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We study the relationship between the molecular, cellular, and developmental mechanisms that generate phenotypes and the population- and community-level factors that shape variation and evolution of those phenotypes. This is evo-devo. Our primary tool is experimental genetics, and our primary experimental organisms are nematodes and polychaetes. A few themes are outlined below.
What are the alleles underlying phenotypic variation in wild populations? We use experimental genetics in Caenorhabditis nematodes to investigate the genetic basis for phenotypic variation. One current project uses experimental evolution to discover the characteristics of recessive deleterious variants that segregate in wild populations of an obligately outcrossing species. We aim to develop models that let us predict dominance coefficients from sequence. A second active project uses comparative quantitative genetics in multiple species to address the evolution of genetic architecture of resistance to environmental toxins.
Left: the C. elegans Multiparent Experimental Evolution Panel. Right: our C. becei RILs allow us to manipulate autozygosity while controlling allele frequencies.
How and why does early development evolve? We study a marine annelid, Streblospio benedicti, that exhibits dramatic variation in embryonic and larval phenotypes. This species gives us a genetic handle on questions at the intersection of life-history theory, population genomics, and developmental biology. We are currently working to connect the unique transmission-genetic issues of early development (e.g., maternal genetic effects) with the empirical patterns of genetic and phenotypic variation in S. benedicti.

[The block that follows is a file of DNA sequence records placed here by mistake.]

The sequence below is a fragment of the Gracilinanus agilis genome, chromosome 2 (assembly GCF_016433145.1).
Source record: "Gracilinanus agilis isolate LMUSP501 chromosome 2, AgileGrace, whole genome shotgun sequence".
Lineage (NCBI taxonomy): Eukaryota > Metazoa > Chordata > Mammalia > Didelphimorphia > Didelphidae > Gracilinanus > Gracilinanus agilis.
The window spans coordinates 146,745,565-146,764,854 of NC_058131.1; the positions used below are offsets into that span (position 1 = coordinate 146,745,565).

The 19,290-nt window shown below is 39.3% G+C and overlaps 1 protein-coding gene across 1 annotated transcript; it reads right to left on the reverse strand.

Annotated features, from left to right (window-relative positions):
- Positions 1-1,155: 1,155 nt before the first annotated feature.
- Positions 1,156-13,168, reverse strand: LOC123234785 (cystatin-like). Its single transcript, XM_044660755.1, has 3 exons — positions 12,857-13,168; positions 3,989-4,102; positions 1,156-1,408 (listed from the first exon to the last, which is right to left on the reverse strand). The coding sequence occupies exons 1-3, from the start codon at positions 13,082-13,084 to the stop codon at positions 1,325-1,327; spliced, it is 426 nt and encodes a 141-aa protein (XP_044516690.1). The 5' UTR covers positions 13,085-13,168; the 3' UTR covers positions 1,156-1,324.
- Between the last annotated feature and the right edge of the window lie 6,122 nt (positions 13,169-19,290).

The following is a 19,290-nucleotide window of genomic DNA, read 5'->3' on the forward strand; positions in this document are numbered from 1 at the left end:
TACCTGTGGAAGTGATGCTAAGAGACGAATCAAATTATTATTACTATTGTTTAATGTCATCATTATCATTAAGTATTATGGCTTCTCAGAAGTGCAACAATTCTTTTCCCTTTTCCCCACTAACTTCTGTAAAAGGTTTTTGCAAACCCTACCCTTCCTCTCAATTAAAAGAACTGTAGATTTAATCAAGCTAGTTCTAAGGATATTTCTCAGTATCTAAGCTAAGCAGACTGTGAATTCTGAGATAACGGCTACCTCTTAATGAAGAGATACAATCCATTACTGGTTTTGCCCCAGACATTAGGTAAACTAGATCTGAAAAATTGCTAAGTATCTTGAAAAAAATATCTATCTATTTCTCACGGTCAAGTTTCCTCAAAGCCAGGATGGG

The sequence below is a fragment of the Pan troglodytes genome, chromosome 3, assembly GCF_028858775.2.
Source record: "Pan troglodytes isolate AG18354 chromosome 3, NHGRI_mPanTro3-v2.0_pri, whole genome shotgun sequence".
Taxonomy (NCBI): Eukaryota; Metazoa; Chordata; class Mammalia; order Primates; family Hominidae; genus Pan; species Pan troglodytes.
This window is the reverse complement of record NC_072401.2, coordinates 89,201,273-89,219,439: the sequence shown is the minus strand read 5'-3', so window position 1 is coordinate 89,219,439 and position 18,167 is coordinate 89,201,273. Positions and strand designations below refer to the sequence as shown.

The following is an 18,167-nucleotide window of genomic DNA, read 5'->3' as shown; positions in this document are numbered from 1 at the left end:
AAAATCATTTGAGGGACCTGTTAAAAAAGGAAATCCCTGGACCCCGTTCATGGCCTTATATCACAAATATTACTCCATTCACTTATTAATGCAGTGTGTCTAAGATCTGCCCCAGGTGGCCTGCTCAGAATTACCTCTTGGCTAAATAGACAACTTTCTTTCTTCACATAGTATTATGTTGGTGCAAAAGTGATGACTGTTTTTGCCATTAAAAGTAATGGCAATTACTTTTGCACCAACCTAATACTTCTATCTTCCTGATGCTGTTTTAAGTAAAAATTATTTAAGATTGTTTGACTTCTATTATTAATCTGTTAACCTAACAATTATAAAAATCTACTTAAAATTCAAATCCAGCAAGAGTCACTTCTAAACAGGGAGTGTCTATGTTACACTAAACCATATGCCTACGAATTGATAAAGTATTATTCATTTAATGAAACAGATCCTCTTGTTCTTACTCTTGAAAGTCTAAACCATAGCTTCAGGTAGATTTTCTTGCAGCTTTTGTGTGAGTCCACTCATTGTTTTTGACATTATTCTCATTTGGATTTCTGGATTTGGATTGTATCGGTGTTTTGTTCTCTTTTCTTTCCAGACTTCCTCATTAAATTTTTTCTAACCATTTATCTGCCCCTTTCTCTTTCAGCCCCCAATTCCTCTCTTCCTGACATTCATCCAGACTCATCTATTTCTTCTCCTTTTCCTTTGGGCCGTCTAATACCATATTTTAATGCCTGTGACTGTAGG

A planktotrophic larva of S. benedicti. Lecithotrophic larvae are eight times larger and lack chaetae and cirri.
How does the habitat of Caenorhabditis nematodes shape their biology? C. elegans and its relatives are real animals that live in nature. We are working to understand how the animals are adapted to their native conditions of ephemeral habitat patches, using theory, lab experiments, and field data to address classical evolutionary questions. In the process we are discovering new species and contributing to basic biogeographic and ecological knowledge about these worms.
Left: Tracking Caenorhabditis on Barro Colorado Island, Panamá. Right: the distinctive male tail of C. sp. 52, a new species from the rainforests of Queensland’s Main Range.
How does linkage shape phenotypic evolution? The fate of an allele in a population depends on how independently it is transmitted from generation to generation. Rates and patterns of sex and recombination govern this allelic independence. We study how linkage influences the pattern of trait variation and covariation among nematode species that vary in their rates of outcrossing and among genomic regions that vary in their rates of recombination. In parallel we ask how outcrossing and recombination evolve.
Left: strong selection on a single locus distorts allele frequencies across an entire chromosome. Right: Tight linkage between loci of opposite effects suppresses phenotypic variation.